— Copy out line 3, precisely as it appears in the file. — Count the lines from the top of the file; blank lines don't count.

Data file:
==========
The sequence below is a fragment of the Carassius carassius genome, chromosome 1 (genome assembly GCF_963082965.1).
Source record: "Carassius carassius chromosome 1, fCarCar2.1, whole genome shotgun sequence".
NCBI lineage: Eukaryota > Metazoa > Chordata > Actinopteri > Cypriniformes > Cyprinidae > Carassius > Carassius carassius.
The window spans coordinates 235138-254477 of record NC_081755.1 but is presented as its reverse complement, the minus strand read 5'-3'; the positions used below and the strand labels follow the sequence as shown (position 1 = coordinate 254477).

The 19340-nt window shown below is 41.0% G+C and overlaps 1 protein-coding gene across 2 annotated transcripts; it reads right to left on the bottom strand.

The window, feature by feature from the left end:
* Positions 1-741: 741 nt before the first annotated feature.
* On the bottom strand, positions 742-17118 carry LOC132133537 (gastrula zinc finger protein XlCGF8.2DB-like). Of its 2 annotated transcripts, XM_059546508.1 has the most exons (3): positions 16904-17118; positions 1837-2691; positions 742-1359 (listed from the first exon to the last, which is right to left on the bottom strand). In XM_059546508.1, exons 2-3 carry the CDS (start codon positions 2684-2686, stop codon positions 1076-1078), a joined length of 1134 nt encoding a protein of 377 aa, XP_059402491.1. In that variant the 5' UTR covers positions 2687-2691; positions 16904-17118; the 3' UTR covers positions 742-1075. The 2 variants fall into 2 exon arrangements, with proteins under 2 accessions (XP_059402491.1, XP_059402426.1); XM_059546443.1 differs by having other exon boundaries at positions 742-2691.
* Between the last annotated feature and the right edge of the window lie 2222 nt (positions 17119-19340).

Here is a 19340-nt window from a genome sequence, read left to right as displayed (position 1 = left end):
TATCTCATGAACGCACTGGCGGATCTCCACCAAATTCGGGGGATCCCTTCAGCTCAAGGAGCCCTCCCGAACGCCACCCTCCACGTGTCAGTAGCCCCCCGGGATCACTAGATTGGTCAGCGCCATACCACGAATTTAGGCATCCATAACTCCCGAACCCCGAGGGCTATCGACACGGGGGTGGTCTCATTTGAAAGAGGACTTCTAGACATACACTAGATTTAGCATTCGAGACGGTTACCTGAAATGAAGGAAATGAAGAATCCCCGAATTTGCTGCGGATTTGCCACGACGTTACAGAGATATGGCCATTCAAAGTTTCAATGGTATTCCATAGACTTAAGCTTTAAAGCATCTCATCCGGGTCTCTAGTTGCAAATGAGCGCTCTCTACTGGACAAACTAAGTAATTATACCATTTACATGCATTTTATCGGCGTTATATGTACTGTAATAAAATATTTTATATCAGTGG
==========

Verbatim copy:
NCBI lineage: Eukaryota > Metazoa > Chordata > Actinopteri > Cypriniformes > Cyprinidae > Carassius > Carassius carassius.